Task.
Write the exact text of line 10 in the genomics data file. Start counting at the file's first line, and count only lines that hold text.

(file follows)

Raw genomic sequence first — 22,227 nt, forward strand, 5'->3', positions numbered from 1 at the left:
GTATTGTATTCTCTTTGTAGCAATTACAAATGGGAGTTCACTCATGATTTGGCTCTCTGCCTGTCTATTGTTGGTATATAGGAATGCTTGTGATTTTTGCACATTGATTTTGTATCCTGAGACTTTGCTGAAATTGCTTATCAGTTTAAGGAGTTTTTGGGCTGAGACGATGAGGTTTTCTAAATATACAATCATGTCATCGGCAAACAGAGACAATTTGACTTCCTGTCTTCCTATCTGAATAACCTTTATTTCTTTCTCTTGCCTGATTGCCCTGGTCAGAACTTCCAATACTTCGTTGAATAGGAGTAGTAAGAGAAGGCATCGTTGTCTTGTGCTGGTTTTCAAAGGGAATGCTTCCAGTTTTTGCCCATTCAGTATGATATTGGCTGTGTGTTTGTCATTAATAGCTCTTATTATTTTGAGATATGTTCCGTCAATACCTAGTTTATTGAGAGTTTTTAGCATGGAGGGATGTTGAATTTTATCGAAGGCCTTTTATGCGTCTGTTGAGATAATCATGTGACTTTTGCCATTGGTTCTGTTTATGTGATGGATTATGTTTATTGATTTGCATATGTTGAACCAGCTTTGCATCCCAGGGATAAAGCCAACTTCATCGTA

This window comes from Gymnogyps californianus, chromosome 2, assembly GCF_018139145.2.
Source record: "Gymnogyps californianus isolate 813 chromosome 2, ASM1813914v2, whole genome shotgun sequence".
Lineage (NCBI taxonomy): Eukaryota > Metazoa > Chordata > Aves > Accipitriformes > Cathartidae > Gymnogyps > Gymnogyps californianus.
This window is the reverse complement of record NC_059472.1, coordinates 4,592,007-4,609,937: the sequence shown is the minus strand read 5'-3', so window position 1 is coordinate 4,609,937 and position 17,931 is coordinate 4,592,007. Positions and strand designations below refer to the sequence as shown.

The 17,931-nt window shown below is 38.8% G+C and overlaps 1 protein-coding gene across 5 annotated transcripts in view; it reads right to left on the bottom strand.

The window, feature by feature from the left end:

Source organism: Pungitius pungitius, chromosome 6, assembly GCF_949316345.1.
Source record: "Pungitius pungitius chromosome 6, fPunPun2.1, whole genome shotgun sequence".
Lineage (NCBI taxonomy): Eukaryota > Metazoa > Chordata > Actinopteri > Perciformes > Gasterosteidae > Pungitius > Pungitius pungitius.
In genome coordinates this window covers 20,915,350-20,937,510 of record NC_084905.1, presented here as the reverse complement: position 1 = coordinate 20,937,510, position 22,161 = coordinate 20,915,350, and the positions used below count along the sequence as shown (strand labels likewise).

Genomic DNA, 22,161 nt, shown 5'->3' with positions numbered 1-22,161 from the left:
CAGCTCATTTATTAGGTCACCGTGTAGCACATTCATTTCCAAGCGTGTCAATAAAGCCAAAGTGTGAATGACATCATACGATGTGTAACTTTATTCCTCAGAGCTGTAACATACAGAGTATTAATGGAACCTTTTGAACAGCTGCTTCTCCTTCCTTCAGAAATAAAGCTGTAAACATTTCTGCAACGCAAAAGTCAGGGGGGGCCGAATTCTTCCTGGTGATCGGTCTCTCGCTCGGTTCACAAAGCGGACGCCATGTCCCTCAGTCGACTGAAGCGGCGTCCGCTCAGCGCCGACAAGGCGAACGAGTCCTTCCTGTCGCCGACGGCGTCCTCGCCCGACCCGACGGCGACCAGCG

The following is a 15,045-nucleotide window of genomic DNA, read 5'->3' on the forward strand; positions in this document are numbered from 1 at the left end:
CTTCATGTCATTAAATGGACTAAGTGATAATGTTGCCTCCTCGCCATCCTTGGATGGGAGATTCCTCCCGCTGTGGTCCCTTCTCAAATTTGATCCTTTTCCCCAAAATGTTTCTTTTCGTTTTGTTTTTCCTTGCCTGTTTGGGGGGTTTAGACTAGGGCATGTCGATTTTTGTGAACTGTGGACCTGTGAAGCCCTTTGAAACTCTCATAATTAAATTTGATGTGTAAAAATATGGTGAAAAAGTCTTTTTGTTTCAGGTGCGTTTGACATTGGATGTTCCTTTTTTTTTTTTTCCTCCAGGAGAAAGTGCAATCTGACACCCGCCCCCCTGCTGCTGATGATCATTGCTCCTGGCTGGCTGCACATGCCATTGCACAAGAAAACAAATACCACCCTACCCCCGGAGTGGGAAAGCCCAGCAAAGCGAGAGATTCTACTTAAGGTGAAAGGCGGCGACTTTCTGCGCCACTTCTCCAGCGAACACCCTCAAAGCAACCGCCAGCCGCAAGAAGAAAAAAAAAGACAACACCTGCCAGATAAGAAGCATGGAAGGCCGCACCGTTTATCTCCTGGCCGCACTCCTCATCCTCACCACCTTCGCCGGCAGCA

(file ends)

Source record: "Pungitius pungitius chromosome 6, fPunPun2.1, whole genome shotgun sequence".